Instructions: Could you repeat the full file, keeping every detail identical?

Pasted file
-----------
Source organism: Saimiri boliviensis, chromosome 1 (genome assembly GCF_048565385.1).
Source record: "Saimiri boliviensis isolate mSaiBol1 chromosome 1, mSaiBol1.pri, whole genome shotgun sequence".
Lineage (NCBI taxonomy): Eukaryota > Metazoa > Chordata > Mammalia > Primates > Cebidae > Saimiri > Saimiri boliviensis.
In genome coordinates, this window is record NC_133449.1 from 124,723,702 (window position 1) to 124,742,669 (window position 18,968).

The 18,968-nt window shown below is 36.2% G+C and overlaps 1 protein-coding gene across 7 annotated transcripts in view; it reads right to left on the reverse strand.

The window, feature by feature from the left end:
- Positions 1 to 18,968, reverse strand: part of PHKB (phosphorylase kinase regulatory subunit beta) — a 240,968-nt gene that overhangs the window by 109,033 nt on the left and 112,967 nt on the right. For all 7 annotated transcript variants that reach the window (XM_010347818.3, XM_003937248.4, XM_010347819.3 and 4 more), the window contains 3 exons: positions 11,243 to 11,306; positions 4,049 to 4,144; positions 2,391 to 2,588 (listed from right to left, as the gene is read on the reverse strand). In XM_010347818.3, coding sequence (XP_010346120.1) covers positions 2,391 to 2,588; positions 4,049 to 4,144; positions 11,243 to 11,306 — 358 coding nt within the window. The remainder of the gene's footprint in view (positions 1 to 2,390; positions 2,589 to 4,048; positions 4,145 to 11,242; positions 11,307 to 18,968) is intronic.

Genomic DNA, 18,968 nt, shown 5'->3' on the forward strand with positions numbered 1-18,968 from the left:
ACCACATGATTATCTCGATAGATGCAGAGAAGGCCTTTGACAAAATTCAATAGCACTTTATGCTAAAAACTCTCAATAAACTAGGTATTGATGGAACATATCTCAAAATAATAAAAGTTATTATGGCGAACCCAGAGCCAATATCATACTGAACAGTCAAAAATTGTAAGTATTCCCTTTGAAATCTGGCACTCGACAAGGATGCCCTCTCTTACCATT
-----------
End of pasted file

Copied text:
Source organism: Saimiri boliviensis, chromosome 1 (genome assembly GCF_048565385.1).
Source record: "Saimiri boliviensis isolate mSaiBol1 chromosome 1, mSaiBol1.pri, whole genome shotgun sequence".
Lineage (NCBI taxonomy): Eukaryota > Metazoa > Chordata > Mammalia > Primates > Cebidae > Saimiri > Saimiri boliviensis.
In genome coordinates, this window is record NC_133449.1 from 124,723,702 (window position 1) to 124,742,669 (window position 18,968).

The 18,968-nt window shown below is 36.2% G+C and overlaps 1 protein-coding gene across 7 annotated transcripts in view; it reads right to left on the reverse strand.

The window, feature by feature from the left end:
- Positions 1 to 18,968, reverse strand: part of PHKB (phosphorylase kinase regulatory subunit beta) — a 240,968-nt gene that overhangs the window by 109,033 nt on the left and 112,967 nt on the right. For all 7 annotated transcript variants that reach the window (XM_010347818.3, XM_003937248.4, XM_010347819.3 and 4 more), the window contains 3 exons: positions 11,243 to 11,306; positions 4,049 to 4,144; positions 2,391 to 2,588 (listed from right to left, as the gene is read on the reverse strand). In XM_010347818.3, coding sequence (XP_010346120.1) covers positions 2,391 to 2,588; positions 4,049 to 4,144; positions 11,243 to 11,306 — 358 coding nt within the window. The remainder of the gene's footprint in view (positions 1 to 2,390; positions 2,589 to 4,048; positions 4,145 to 11,242; positions 11,307 to 18,968) is intronic.

Genomic DNA, 18,968 nt, shown 5'->3' on the forward strand with positions numbered 1-18,968 from the left:
ACCACATGATTATCTCGATAGATGCAGAGAAGGCCTTTGACAAAATTCAATAGCACTTTATGCTAAAAACTCTCAATAAACTAGGTATTGATGGAACATATCTCAAAATAATAAAAGTTATTATGGCGAACCCAGAGCCAATATCATACTGAACAGTCAAAAATTGTAAGTATTCCCTTTGAAATCTGGCACTCGACAAGGATGCCCTCTCTTACCATT